On foot several blocks away and with only minutes remaining before the Northshire Bookstore’s scheduled opening Monday, Teri Morrow wasn’t leaving anything to chance.
The city resident figured tickets for former U.S. Secretary of State Hillary Rodham Clinton’s book signing later this month would go fast and that she might not have enough hustle to get there while some were still left.
At a red light, she politely knocked on a random motorist’s window and asked if she could get a lift down to the store.
Hitching a ride turned out to be overkill: Morrow easily nabbed two copies of Clinton’s memoir, “Hard Choices,” after waiting in line for only about five minutes. But that didn’t diminish her enthusiasm to see the first lady-turned-New York senator-turned-member of the Obama cabinet.
“I think she’s very Machiavellian,” Morrow said outside the bookstore. “My god, she’s done a lot in her life. She’s an impressive person.”
Only 1,000 tickets were available for the signing and they were going fast Monday morning. A crowd of roughly three dozen people was waiting outside the Broadway entrance to purchase the book to receive the complimentary ticket.
Within the first hour of business, Northshire had already sold 200 copies of the political memoir, which has been at the top of the New York Times best-seller list. By later afternoon, 500 more copies had been sold.
The event will be tightly controlled. Customers must have a ticket, wristband and Clinton’s book to enter onto the line; there’s also a limit of one signature per customer, with no personalization.
People attending the signing won’t be allowed to pose for pictures with Clinton, but can take a photograph from a designated area in the store. And no bags or personal items will be allowed in the event space.
Though Clinton is no stranger to Saratoga Springs — she made several appearances as the state’s junior senator and again as head of the State Department — her visit this time around comes as she’s the presumptive favorite to run for president on the Democratic ticket in 2016. A Quinnipiac University National Poll conducted last week found that 58 percent of Democrat or Democratic-leaning voters would select her in a primary over U.S. Sen. Elizabeth Warren of Massachusetts, Vice President Joe Biden and New York Gov. Andrew Cuomo.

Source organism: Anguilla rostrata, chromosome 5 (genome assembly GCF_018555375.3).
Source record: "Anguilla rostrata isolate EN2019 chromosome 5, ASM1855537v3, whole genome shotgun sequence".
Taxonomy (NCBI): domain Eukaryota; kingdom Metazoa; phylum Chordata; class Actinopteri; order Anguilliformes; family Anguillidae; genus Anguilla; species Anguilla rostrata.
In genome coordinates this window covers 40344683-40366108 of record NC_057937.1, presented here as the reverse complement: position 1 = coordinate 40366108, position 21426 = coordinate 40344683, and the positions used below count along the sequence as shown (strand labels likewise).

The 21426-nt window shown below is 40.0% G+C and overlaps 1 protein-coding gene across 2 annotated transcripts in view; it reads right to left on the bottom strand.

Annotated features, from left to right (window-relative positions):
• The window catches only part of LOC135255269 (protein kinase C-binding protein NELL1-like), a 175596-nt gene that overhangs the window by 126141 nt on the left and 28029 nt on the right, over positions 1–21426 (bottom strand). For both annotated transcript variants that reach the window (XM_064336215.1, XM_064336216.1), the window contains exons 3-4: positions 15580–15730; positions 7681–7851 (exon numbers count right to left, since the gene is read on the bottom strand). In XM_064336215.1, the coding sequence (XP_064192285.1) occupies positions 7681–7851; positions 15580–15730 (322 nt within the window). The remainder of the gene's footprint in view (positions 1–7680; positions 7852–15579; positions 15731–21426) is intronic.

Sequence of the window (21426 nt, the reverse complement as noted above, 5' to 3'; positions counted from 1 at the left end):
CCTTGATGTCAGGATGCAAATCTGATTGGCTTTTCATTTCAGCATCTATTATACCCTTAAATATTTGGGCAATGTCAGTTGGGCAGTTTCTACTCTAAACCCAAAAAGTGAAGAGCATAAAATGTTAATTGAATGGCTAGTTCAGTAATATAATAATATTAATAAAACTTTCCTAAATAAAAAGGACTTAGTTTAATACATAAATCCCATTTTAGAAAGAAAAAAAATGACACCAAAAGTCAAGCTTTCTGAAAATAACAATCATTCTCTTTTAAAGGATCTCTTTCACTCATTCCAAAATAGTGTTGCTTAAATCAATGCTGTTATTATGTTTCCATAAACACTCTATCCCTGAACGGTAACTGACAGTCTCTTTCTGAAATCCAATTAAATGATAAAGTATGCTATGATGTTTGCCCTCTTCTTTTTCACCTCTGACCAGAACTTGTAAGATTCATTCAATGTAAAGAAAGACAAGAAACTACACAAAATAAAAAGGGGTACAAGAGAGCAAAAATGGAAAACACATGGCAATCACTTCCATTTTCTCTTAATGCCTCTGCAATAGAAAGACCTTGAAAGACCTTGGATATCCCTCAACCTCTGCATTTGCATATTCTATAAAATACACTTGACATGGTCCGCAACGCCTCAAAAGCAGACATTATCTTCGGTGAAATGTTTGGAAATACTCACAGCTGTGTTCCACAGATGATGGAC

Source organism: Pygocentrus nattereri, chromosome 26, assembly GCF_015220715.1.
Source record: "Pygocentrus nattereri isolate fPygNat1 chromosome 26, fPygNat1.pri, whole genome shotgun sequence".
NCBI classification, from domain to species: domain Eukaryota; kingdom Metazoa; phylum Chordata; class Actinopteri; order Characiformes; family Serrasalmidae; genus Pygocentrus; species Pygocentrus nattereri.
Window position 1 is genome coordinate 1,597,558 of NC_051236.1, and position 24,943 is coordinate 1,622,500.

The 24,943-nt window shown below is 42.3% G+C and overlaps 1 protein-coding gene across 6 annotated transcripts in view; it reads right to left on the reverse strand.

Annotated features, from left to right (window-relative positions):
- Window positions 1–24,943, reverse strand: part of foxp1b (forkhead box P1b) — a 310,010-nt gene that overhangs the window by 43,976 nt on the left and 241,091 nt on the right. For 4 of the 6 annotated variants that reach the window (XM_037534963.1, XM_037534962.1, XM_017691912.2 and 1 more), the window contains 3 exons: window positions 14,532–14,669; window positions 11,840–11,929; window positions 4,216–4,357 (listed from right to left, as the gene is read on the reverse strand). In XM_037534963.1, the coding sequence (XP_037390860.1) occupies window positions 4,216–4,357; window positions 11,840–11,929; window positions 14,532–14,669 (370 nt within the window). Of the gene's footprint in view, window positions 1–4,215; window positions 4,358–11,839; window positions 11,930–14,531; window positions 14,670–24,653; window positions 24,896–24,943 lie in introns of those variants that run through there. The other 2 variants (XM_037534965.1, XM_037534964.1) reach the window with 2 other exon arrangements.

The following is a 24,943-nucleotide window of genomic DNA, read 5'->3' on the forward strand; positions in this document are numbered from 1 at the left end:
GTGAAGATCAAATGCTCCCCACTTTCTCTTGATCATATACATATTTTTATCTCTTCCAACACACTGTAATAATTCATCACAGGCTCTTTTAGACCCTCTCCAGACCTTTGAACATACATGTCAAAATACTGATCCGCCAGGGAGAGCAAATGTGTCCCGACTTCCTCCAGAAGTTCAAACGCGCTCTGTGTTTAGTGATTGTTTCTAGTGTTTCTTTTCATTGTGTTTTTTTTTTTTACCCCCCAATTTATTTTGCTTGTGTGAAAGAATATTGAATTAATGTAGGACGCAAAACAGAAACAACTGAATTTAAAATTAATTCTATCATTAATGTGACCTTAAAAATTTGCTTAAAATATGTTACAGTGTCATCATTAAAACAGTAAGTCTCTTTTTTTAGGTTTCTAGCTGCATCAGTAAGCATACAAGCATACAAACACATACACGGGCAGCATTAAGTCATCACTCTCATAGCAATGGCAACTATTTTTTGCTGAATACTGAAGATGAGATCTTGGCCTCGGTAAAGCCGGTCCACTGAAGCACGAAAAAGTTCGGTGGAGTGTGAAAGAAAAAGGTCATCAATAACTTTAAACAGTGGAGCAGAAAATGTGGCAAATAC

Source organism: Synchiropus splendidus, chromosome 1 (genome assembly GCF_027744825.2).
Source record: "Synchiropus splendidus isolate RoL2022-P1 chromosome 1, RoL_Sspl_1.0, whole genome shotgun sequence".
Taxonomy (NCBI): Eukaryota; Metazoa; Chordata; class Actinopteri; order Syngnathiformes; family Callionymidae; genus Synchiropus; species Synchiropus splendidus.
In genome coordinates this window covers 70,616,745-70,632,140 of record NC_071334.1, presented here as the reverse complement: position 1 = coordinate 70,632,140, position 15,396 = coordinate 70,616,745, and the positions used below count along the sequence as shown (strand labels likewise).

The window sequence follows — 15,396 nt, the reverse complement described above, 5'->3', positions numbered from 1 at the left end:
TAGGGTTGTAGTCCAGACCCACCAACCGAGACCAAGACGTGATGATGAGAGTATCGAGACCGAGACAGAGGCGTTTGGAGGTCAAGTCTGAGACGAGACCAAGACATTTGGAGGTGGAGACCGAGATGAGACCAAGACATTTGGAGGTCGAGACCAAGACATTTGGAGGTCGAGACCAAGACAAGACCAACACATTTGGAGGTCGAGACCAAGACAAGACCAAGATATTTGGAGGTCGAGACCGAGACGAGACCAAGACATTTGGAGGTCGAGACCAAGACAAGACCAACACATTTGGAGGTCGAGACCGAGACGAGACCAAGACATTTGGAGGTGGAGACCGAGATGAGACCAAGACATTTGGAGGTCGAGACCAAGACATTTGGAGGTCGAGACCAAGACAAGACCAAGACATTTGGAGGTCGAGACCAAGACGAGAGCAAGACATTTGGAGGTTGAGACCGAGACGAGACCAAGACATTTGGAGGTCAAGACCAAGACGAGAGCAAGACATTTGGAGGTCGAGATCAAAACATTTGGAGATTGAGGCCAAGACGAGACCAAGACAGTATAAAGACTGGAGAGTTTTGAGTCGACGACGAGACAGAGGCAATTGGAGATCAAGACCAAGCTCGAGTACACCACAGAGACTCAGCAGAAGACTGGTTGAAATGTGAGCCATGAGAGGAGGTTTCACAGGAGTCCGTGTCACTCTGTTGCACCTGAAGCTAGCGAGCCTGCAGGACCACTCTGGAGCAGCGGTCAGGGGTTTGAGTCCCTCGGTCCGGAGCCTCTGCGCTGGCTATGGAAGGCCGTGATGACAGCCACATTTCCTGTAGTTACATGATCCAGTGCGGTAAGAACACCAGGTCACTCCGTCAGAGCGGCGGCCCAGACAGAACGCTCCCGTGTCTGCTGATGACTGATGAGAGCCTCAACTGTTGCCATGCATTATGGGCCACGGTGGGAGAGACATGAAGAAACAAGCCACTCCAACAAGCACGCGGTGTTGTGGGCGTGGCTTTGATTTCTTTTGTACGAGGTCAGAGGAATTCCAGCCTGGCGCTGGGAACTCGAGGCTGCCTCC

Clinton was also given the edge over potential Republican candidates. U.S. Rep. Paul Ryan and former Florida Gov. Jeb Bush — both trailing Clinton by seven percentage points — were the closest potential GOP rivals, according to the poll.
No doubt, Clinton’s chances at becoming the nation’s first female commander-in-chief resonated with Northshire customers rushing to the store after it publicly announced her book signing Monday morning. Joan Malone of East Greenbush bought a pair of the books for her adult sons, one of whom is Phillip Malone, a Democratic candidate for the state’s 107th Assembly District this fall.
“It’s very exciting” she said. “She could be our next president.”
Clinton, who still hasn’t indicated whether she’ll run for the Oval Office, launched her memoir with a flurry of signings last month. Many of her large-city signings drew large crowds, including at a Barnes & Noble in New York City, where customers lined up more than eight hours in advance of her appearance.
Since the book’s release June 10, Clinton has done signings from coast to coast. Some media pundits have already likened the events to a thinly-veiled trial run for her presidential campaign.
But if “Hard Choices” is a precursor, Clinton might want to consider retooling her strategy. A Boston Globe reviewer described it as “a book that is destined to be purchased but not read, a volume given but not opened.”
“It may even sell a lot of copies, but only because a good number of people may be willing to spend $35 for the privilege of joining the queue at Costco for a brisk hello and an India-ink autograph on the title page,” wrote Globe reviewer David Shribman last month.
Indeed, customers at Northshire seemed more intrigued about the prospect of meeting Clinton than the content of her memoir. Amy Marlette of Ballston Spa purchased one copy when the store first opened, only to venture back an hour later for second — a copy so her wife could also meet Clinton.
“I’ll probably have to come back for two more books later,” she said, alluding to a pair of family members who she predicted will also want to see Clinton.
For Sue Paciola of Broadablin, the book was an impulse buy. She was browsing through Northshire when she heard about Clinton’s forthcoming appearance.
“But I’d also like to see what she has to offer,” she said of the book.